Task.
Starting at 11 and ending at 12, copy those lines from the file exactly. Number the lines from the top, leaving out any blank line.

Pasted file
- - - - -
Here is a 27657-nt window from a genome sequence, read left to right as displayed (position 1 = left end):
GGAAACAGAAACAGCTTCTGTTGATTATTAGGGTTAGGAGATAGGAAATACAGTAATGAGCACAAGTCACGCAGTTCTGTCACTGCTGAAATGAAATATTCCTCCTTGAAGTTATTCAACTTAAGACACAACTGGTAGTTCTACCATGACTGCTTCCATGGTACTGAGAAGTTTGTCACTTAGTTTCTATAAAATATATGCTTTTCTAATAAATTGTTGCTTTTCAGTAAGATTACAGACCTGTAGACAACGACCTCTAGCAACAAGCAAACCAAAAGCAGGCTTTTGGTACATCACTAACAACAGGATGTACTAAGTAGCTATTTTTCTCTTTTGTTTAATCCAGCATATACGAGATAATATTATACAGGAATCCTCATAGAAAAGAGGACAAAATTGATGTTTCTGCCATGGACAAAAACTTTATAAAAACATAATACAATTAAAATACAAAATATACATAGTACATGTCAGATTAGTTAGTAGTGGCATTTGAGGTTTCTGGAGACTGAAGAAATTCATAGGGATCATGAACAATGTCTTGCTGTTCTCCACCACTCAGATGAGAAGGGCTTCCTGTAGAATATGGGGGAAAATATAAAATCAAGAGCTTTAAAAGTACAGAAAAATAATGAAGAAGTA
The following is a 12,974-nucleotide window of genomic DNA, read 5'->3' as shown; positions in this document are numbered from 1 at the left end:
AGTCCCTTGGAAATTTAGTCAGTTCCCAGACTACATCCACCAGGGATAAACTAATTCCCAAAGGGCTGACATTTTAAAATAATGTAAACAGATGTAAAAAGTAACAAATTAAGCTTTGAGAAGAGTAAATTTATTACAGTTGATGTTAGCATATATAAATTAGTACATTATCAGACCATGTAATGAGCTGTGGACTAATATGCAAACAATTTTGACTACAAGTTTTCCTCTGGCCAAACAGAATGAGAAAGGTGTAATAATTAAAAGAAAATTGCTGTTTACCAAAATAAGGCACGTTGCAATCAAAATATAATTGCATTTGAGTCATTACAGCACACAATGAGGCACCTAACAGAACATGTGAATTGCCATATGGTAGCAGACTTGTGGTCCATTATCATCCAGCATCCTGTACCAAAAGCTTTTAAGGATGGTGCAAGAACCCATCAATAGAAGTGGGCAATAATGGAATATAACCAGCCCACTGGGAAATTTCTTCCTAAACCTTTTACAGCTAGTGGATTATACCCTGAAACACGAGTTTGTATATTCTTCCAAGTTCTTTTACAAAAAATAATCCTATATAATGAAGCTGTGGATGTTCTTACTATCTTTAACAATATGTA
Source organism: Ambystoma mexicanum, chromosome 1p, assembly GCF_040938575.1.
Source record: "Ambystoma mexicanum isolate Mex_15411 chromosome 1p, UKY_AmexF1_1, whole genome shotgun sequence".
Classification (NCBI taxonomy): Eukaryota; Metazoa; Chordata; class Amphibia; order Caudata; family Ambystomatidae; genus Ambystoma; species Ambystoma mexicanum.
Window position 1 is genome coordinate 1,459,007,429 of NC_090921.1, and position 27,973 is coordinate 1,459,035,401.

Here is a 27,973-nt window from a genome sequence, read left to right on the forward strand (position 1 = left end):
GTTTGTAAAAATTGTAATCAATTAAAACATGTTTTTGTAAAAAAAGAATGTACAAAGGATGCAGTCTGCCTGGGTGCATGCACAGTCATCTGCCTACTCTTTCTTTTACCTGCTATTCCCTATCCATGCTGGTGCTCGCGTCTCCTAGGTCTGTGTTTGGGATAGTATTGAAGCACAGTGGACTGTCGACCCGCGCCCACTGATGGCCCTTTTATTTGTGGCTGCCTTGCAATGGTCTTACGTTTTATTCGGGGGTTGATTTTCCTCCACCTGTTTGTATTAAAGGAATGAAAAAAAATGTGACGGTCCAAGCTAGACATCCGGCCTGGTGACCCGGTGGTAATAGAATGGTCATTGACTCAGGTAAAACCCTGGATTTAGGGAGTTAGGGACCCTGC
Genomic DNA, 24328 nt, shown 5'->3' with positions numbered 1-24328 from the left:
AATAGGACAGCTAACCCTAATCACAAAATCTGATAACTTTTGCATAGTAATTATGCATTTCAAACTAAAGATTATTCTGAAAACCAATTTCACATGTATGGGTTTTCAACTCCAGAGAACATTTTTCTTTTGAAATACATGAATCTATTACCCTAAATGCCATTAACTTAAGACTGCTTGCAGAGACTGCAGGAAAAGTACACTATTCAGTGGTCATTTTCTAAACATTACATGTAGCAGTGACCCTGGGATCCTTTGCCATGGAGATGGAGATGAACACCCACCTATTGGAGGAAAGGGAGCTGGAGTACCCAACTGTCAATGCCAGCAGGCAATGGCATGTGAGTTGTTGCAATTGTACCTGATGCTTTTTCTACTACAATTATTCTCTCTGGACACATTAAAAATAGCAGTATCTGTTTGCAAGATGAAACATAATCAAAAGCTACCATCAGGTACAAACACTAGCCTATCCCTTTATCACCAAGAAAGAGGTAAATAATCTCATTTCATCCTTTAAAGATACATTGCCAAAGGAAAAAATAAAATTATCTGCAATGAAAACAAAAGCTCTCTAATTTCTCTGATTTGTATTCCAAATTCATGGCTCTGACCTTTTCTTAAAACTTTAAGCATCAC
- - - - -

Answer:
Genomic DNA, 24328 nt, shown 5'->3' with positions numbered 1-24328 from the left:
AATAGGACAGCTAACCCTAATCACAAAATCTGATAACTTTTGCATAGTAATTATGCATTTCAAACTAAAGATTATTCTGAAAACCAATTTCACATGTATGGGTTTTCAACTCCAGAGAACATTTTTCTTTTGAAATACATGAATCTATTACCCTAAATGCCATTAACTTAAGACTGCTTGCAGAGACTGCAGGAAAAGTACACTATTCAGTGGTCATTTTCTAAACATTACATGTAGCAGTGACCCTGGGATCCTTTGCCATGGAGATGGAGATGAACACCCACCTATTGGAGGAAAGGGAGCTGGAGTACCCAACTGTCAATGCCAGCAGGCAATGGCATGTGAGTTGTTGCAATTGTACCTGATGCTTTTTCTACTACAATTATTCTCTCTGGACACATTAAAAATAGCAGTATCTGTTTGCAAGATGAAACATAATCAAAAGCTACCATCAGGTACAAACACTAGCCTATCCCTTTATCACCAAGAAAGAGGTAAATAATCTCATTTCATCCTTTAAAGATACATTGCCAAAGGAAAAAATAAAATTATCTGCAATGAAAACAAAAGCTCTCTAATTTCTCTGATTTGTATTCCAAATTCATGGCTCTGACCTTTTCTTAAAACTTTAAGCATCAC